Wounds from a friend can be trusted! There stands today, in front of the Capital in Washington, a magnificent monument to General Grant. He sits upon his horse in characteristic pose and is flanked on either side by stirring battle scenes. At the other end of the mall and a little to the south of Pennsylvania Avenue is Rawlins Park. There stands a very ordinary statue of Grant’s friend, John A. Rawlins.

There might be no monument to Grant had there not been the admonition of a faithful friend. It was Rawlins (and his admonition) who kept Grant on his horse.

Contributed by: David Owens

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The Leader’s Job

April 14, 2010

“The job of a football coach is to make men do what they don’t want to do, in order to achieve what they’ve always wanted to be.” –Tom Landry

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Can’t Buy Me Love

April 13, 2010

A minister was speaking about all the things money can’t buy. “Money can’t buy happiness, it can’t buy laughter and money can’t buy love,” he told the congregation. Driving his point home, he said, “What would you do if I offered you $1,000 not to love your mother and father?” A hush fell over the congregation. Finally, a small voice near the front raised an important question: “How much would you give me not to love my big sister?”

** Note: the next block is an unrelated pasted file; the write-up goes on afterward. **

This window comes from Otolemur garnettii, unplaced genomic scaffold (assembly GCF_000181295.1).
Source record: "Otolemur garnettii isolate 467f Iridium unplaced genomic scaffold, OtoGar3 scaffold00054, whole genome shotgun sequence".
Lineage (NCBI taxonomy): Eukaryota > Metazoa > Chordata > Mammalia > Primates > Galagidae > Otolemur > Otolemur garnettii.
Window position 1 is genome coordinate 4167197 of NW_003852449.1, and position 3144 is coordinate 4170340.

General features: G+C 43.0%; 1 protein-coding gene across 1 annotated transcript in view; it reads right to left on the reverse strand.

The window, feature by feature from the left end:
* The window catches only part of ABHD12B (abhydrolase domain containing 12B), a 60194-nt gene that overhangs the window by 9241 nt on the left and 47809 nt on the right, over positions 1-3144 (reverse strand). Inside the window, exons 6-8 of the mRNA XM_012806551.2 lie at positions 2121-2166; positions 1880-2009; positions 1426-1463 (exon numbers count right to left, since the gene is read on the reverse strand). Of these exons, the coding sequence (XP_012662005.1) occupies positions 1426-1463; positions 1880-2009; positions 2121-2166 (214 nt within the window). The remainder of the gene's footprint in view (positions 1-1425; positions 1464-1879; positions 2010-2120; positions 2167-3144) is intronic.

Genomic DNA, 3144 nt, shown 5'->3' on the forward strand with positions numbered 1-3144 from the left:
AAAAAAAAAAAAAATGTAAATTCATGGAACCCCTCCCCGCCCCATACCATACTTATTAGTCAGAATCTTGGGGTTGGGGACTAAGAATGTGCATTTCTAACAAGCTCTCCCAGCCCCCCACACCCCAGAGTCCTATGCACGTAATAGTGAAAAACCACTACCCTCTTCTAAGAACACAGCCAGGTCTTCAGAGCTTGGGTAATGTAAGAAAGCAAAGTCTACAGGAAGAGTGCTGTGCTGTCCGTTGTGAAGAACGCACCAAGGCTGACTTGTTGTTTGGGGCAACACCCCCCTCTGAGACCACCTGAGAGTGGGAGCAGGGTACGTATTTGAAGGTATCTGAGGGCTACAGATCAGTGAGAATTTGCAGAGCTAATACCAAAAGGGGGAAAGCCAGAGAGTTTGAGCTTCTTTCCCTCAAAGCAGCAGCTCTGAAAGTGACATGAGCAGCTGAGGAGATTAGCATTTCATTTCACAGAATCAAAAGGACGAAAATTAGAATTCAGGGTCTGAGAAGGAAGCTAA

Contributed by: Steve Greene

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What is Compassion?

April 12, 2010

“Compassion is the sometimes fatal capacity for feeling what it is like to live inside somebody else’s skin. It is the knowledge that there can never really be any peace and joy for me until there is peace and joy finally for you, too.”

Source: Frederick Buechner, Wishful Thinking. Harper and Row Publishers, New York, 1973.

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“Where’s My Dad?”

April 10, 2010

One of the most touching moments in sports came at the end of the 1980 Winter Olympic Games, in which the U.S. hockey team beat the Russians. It was an incredible feat. All during the games, the cameras focused on goalie Jim Craig—one of the heroes of the team—and on his father in the stands. Craig’s mother had recently died, and he and his father had grown closer through the months of grief.

When the U.S. team won the victory, a tremendous celebration erupted out on the ice. Players embraced, clenched their fists in the air, people cheered. All of a sudden, the camera focused on Jim Craig, who wasn’t celebrating but was skating alone up and down the ice, scanning the stands. You could read his lips: “Where’s my Dad? Where’s my Dad?” You see, it was the happiest moment of his life and he would celebrate with his teammates, but first he wanted to be with the one who meant the most to him, the one who had contributed the most to his life. I remember watching with tears Jim Craig and his father embracing.